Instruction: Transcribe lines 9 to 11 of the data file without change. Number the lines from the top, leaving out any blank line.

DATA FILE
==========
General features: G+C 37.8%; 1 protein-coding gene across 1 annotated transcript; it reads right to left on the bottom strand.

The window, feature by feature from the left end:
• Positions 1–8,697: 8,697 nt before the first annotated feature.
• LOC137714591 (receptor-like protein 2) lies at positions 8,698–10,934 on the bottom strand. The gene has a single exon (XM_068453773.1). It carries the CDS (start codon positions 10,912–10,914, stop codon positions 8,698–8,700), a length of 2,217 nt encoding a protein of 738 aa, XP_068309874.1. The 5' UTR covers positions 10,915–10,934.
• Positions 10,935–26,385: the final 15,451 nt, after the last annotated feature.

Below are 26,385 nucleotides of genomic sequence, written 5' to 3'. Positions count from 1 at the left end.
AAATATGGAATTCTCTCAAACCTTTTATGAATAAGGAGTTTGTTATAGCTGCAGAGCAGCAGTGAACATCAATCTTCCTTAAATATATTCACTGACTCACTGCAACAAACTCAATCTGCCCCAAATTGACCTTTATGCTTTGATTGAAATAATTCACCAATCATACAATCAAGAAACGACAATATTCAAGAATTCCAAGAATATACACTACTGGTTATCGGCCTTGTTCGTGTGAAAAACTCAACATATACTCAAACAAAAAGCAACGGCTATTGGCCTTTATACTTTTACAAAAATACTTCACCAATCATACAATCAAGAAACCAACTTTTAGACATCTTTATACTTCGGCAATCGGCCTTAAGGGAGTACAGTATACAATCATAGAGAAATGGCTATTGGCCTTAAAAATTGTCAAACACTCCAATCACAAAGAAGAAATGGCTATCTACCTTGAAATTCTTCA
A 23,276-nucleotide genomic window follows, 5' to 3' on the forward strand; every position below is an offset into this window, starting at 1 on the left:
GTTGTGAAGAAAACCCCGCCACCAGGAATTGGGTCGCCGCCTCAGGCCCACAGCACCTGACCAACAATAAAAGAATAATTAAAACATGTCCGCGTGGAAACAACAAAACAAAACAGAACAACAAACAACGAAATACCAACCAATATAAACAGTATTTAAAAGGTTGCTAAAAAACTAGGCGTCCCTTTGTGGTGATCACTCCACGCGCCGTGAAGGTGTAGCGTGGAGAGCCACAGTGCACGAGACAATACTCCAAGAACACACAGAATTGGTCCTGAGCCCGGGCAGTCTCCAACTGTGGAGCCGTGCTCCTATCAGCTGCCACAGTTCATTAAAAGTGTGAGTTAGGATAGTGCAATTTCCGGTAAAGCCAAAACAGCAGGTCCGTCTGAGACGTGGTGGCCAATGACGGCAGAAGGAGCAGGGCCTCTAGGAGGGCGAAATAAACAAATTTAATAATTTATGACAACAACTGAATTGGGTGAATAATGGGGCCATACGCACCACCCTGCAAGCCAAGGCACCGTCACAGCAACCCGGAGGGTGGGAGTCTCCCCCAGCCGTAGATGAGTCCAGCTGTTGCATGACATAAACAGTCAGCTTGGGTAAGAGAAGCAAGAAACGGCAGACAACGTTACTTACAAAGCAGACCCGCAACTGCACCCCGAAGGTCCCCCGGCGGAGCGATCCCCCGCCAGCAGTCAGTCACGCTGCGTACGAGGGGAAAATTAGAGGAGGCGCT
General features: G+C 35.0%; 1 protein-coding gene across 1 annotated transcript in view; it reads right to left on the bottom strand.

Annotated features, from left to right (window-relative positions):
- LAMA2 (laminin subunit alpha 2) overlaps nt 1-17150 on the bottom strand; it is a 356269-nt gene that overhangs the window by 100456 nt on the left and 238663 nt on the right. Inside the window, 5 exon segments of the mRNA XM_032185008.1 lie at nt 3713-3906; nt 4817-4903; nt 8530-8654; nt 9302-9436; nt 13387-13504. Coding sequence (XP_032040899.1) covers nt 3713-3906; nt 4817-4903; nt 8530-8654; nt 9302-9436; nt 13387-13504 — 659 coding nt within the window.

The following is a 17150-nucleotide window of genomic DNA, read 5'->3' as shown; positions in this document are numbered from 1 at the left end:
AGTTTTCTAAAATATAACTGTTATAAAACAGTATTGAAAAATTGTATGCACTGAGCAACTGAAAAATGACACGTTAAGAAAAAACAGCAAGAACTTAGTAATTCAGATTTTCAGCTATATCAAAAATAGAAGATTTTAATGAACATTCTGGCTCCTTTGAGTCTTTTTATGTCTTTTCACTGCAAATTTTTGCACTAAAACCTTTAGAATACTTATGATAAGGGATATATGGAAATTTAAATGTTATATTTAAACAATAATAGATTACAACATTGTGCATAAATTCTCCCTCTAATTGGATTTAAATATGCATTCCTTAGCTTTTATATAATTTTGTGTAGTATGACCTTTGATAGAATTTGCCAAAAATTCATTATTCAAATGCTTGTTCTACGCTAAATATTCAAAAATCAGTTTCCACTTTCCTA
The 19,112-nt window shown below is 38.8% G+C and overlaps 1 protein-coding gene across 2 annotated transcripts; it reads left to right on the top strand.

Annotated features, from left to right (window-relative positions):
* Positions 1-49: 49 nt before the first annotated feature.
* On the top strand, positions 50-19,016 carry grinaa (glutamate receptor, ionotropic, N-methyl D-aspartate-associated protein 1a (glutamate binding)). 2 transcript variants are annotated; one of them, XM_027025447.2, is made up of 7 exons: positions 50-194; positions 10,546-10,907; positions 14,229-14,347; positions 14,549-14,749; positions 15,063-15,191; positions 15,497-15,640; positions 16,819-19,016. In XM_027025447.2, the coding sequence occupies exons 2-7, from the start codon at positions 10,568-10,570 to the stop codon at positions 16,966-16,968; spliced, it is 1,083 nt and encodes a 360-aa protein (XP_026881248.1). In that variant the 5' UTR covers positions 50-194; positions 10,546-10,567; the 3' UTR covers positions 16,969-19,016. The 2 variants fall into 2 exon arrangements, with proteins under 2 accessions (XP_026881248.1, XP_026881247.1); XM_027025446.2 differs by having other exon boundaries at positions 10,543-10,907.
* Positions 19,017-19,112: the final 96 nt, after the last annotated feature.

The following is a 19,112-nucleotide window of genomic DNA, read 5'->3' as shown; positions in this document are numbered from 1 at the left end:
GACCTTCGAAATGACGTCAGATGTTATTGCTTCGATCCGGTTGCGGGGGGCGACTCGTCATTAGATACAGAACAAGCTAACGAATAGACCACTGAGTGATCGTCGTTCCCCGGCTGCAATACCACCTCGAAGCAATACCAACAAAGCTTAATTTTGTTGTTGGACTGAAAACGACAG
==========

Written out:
GTTGTGAAGAAAACCCCGCCACCAGGAATTGGGTCGCCGCCTCAGGCCCACAGCACCTGACCAACAATAAAAGAATAATTAAAACATGTCCGCGTGGAAACAACAAAACAAAACAGAACAACAAACAACGAAATACCAACCAATATAAACAGTATTTAAAAGGTTGCTAAAAAACTAGGCGTCCCTTTGTGGTGATCACTCCACGCGCCGTGAAGGTGTAGCGTGGAGAGCCACAGTGCACGAGACAATACTCCAAGAACACACAGAATTGGTCCTGAGCCCGGGCAGTCTCCAACTGTGGAGCCGTGCTCCTATCAGCTGCCACAGTTCATTAAAAGTGTGAGTTAGGATAGTGCAATTTCCGGTAAAGCCAAAACAGCAGGTCCGTCTGAGACGTGGTGGCCAATGACGGCAGAAGGAGCAGGGCCTCTAGGAGGGCGAAATAAACAAATTTAATAATTTATGACAACAACTGAATTGGGTGAATAATGGGGCCATACGCACCACCCTGCAAGCCAAGGCACCGTCACAGCAACCCGGAGGGTGGGAGTCTCCCCCAGCCGTAGATGAGTCCAGCTGTTGCATGACATAAACAGTCAGCTTGGGTAAGAGAAGCAAGAAACGGCAGACAACGTTACTTACAAAGCAGACCCGCAACTGCACCCCGAAGGTCCCCCGGCGGAGCGATCCCCCGCCAGCAGTCAGTCACGCTGCGTACGAGGGGAAAATTAGAGGAGGCGCT
General features: G+C 35.0%; 1 protein-coding gene across 1 annotated transcript in view; it reads right to left on the bottom strand.

Annotated features, from left to right (window-relative positions):